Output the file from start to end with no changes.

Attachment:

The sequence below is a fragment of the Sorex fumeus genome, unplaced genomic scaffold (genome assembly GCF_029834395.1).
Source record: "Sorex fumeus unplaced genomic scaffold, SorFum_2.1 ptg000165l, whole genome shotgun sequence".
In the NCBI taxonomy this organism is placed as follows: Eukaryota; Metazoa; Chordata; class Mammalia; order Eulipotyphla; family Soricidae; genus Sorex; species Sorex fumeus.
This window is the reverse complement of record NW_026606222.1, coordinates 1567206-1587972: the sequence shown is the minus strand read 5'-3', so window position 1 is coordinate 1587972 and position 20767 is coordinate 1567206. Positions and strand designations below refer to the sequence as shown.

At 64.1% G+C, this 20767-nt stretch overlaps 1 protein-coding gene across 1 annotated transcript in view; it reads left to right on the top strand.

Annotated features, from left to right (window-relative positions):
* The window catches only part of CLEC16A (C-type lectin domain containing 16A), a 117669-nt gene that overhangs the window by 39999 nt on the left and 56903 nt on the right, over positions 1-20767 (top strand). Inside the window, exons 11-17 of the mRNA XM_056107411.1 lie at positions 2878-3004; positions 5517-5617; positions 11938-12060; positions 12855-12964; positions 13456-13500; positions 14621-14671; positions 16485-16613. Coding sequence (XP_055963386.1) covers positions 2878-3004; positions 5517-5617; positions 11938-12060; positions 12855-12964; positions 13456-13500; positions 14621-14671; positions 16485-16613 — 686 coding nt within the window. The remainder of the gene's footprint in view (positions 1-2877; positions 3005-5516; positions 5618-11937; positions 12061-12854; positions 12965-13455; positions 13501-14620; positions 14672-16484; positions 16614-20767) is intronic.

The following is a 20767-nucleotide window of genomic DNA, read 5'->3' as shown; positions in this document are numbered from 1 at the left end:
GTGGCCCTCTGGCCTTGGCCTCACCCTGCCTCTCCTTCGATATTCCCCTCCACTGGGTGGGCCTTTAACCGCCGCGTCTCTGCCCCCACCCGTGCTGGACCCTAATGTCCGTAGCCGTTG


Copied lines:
The sequence below is a fragment of the Sorex fumeus genome, unplaced genomic scaffold (genome assembly GCF_029834395.1).
Source record: "Sorex fumeus unplaced genomic scaffold, SorFum_2.1 ptg000165l, whole genome shotgun sequence".
In the NCBI taxonomy this organism is placed as follows: Eukaryota; Metazoa; Chordata; class Mammalia; order Eulipotyphla; family Soricidae; genus Sorex; species Sorex fumeus.
This window is the reverse complement of record NW_026606222.1, coordinates 1567206-1587972: the sequence shown is the minus strand read 5'-3', so window position 1 is coordinate 1587972 and position 20767 is coordinate 1567206. Positions and strand designations below refer to the sequence as shown.

At 64.1% G+C, this 20767-nt stretch overlaps 1 protein-coding gene across 1 annotated transcript in view; it reads left to right on the top strand.

Annotated features, from left to right (window-relative positions):
* The window catches only part of CLEC16A (C-type lectin domain containing 16A), a 117669-nt gene that overhangs the window by 39999 nt on the left and 56903 nt on the right, over positions 1-20767 (top strand). Inside the window, exons 11-17 of the mRNA XM_056107411.1 lie at positions 2878-3004; positions 5517-5617; positions 11938-12060; positions 12855-12964; positions 13456-13500; positions 14621-14671; positions 16485-16613. Coding sequence (XP_055963386.1) covers positions 2878-3004; positions 5517-5617; positions 11938-12060; positions 12855-12964; positions 13456-13500; positions 14621-14671; positions 16485-16613 — 686 coding nt within the window. The remainder of the gene's footprint in view (positions 1-2877; positions 3005-5516; positions 5618-11937; positions 12061-12854; positions 12965-13455; positions 13501-14620; positions 14672-16484; positions 16614-20767) is intronic.

The following is a 20767-nucleotide window of genomic DNA, read 5'->3' as shown; positions in this document are numbered from 1 at the left end:
GTGGCCCTCTGGCCTTGGCCTCACCCTGCCTCTCCTTCGATATTCCCCTCCACTGGGTGGGCCTTTAACCGCCGCGTCTCTGCCCCCACCCGTGCTGGACCCTAATGTCCGTAGCCGTTG